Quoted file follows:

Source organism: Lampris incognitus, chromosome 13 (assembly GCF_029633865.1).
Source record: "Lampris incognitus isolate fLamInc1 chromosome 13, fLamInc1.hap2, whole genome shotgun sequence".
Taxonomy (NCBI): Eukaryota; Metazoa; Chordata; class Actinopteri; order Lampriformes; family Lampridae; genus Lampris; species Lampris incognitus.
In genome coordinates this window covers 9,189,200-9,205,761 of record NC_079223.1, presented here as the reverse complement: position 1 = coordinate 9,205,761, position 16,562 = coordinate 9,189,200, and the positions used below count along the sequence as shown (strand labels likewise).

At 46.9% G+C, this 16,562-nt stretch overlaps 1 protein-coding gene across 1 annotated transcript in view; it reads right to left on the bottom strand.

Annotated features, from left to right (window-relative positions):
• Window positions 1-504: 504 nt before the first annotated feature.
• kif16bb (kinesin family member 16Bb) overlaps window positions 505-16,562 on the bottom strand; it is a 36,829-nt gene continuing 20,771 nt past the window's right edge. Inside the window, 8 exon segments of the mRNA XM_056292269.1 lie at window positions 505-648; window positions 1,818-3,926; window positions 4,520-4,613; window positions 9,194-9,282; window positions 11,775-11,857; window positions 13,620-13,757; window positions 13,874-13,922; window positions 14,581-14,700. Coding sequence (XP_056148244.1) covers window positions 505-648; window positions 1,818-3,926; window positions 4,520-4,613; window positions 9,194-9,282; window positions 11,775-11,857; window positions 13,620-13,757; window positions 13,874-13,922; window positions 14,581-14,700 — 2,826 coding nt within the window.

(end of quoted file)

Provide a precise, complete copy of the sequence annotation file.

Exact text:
Source organism: Lampris incognitus, chromosome 13 (assembly GCF_029633865.1).
Source record: "Lampris incognitus isolate fLamInc1 chromosome 13, fLamInc1.hap2, whole genome shotgun sequence".
Taxonomy (NCBI): Eukaryota; Metazoa; Chordata; class Actinopteri; order Lampriformes; family Lampridae; genus Lampris; species Lampris incognitus.
In genome coordinates this window covers 9,189,200-9,205,761 of record NC_079223.1, presented here as the reverse complement: position 1 = coordinate 9,205,761, position 16,562 = coordinate 9,189,200, and the positions used below count along the sequence as shown (strand labels likewise).

At 46.9% G+C, this 16,562-nt stretch overlaps 1 protein-coding gene across 1 annotated transcript in view; it reads right to left on the bottom strand.

Annotated features, from left to right (window-relative positions):
• Window positions 1-504: 504 nt before the first annotated feature.
• kif16bb (kinesin family member 16Bb) overlaps window positions 505-16,562 on the bottom strand; it is a 36,829-nt gene continuing 20,771 nt past the window's right edge. Inside the window, 8 exon segments of the mRNA XM_056292269.1 lie at window positions 505-648; window positions 1,818-3,926; window positions 4,520-4,613; window positions 9,194-9,282; window positions 11,775-11,857; window positions 13,620-13,757; window positions 13,874-13,922; window positions 14,581-14,700. Coding sequence (XP_056148244.1) covers window positions 505-648; window positions 1,818-3,926; window positions 4,520-4,613; window positions 9,194-9,282; window positions 11,775-11,857; window positions 13,620-13,757; window positions 13,874-13,922; window positions 14,581-14,700 — 2,826 coding nt within the window.